Oklahoma senior QB Landry Jones ends his career in the same venue in which he began in a 13-14 loss to BYU in the 2009 season opener. Jones is 1-1 at Jerry World, 2-1 against the Aggies, and 3-0 in bowl games. The only one of those statistics that could matter, however, is the record in bowl games. This version of Texas A&M is much different than any other that Bob Stoops or Oklahoma has ever faced, under first-year HC Kevin Sumlin and Heisman Trophy freshman QB Johnny Manziel. Jones has, however, been very good in bowl games and generally has played better in big games and championship games. He became the third OU QB to go 3-0 against Texas in his career and went 12-6 in games started against ranked teams. Jones has more victories, more TD passes, more passing yards, more completions and attempts than any quarterback in the school’s history. His career passing yards (16,368) put him first in the history of the Big XII and third in FBS history. The fact that half of the fans of the Oklahoma Sooners are literally counting down the hours until he graduates and another QB takes the helm for OU should tell you all you need to know about Jones’s rocky career at Oklahoma.
AT&T Cotton Bowl
Oklahoma (Big XII) (+3) vs. Texas A&M (SEC) January 4th 8 pm FOX
Oklahoma is another team that came into the season with National Title aspirations. Senior QB Landry Jones decided to forego promised NFL riches to return for a chance for more championships. Those dreams ended quickly in their fourth game of the year at home in what was a shocking (at the time) loss to Kansas St. They rebounded in the following weeks and seemed poised to crawl back into the National Title race, particularly with the Wildcats staying unbeaten and an undefeated and top-5 ranked Notre Dame team coming to town in the last week of October. The Irish proved to be too much as HC Bob Stoops lost multiple games at home for the first time in his 14 years in Norman. The Sooners rebounded and ran the table the rest of the way in conference and seemed poised to steal away an at-large BCS berth until N. Illinois happened. The coaches, players, and fans know that a Cotton Bowl victory over a top SEC team would be nice consolation.
Bob Stoops meets one of his old Lieutenants for the first time in this one. Sumlin served on Stoops’ staff before moving on to take the HC job at Houston which led him back to College Station, where he also served as OC. Although the Aggies are only one-year removed from the Big XII, the Aggies have asserted themselves into the SEC with their competitiveness all season and, of course, their big win against Alabama. Would a win by Oklahoma prove that they could compete against SEC teams in a Championship game, or would it just prove they still have one over on the Aggies?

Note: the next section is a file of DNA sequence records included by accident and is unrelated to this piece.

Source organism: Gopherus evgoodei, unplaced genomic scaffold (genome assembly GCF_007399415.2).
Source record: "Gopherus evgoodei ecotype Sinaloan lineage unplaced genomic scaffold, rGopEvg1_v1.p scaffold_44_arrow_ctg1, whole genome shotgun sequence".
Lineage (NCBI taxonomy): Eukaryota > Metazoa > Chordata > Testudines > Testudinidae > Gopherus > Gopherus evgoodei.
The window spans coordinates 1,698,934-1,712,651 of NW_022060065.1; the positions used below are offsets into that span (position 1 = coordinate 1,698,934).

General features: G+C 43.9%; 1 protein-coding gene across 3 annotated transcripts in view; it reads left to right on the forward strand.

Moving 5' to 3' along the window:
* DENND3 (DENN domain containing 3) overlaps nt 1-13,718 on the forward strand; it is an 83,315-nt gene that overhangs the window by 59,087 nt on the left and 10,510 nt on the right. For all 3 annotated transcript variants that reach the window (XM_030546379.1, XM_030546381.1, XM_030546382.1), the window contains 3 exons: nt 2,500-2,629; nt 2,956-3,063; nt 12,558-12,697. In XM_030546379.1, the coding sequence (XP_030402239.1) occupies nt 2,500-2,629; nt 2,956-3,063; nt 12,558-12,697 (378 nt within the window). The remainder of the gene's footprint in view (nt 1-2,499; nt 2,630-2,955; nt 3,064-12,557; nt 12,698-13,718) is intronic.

Texas A&M came into the season with uncertain expectations in their first year in SEC play. The Aggies hadn’t beaten an SEC team since 1995 and 1st-year HC Kevin Sumlin sent in redshirt freshman QB Johnny Manziel to lead his offense. Due to Hurricane Isaac, their opening weekend game against La Tech was postponed making a home game against Florida the first collegiate game for Manziel. The Aggies put up a good fight, but blew a lead in the second half which reminded the fan base of their penchant for blowing leads late under HC Mike Sherman. The Aggies rebounded and recorded their first SEC win against Arkansas on the way to winning 5 straight before succumbing to LSU. Both of these losses were understandable with a first-year coach and a freshman quarterback and as the season went on, the fan base and Manziel gained confidence. They finished the season on a five-game winning streak, but the crown jewel was an upset of Alabama in Tuscaloosa. That win thrust the freshman quarterback into the lead in the Heisman race and could put him into Aggie lore forever.
What to Expect:
The success of the Sooners is inextricably tied to the success of their senior QB Landry Jones. There is enough talent on this team to compete with anyone in the nation across the board, but Jones is the x-card. There are times when Jones plays like an NFL-caliber quarterback who can make any throw on the field; and then there are times he plays like a true freshman who panics in the pocket and throws into quadruple coverage from his own goal line. The one thing that I have always given him credit for is his ability to rally the offense and come from behind in the fourth quarter. He proved that in his sophomore season with comeback victories against the OSU Cowboys and the Nebraska Cornhuskers to win the Big XII title in 2010. The problem is that it is almost always terrible mistakes he has made earlier in the game that has put Oklahoma in the hole in the first place. The formula for forcing Landry into mistakes is a simple one; take away his deep options and bring pressure. If he is comfortable in the pocket and has time, he has the talent to pick apart any defense with pinpoint accuracy. With pressure, however, he has the tendency to throw off his back foot and into coverage. It will be on the offensive line and the coaches to give protection and design a game plan that will limit the instances when Landry is pressured into situations where he may make bad decisions.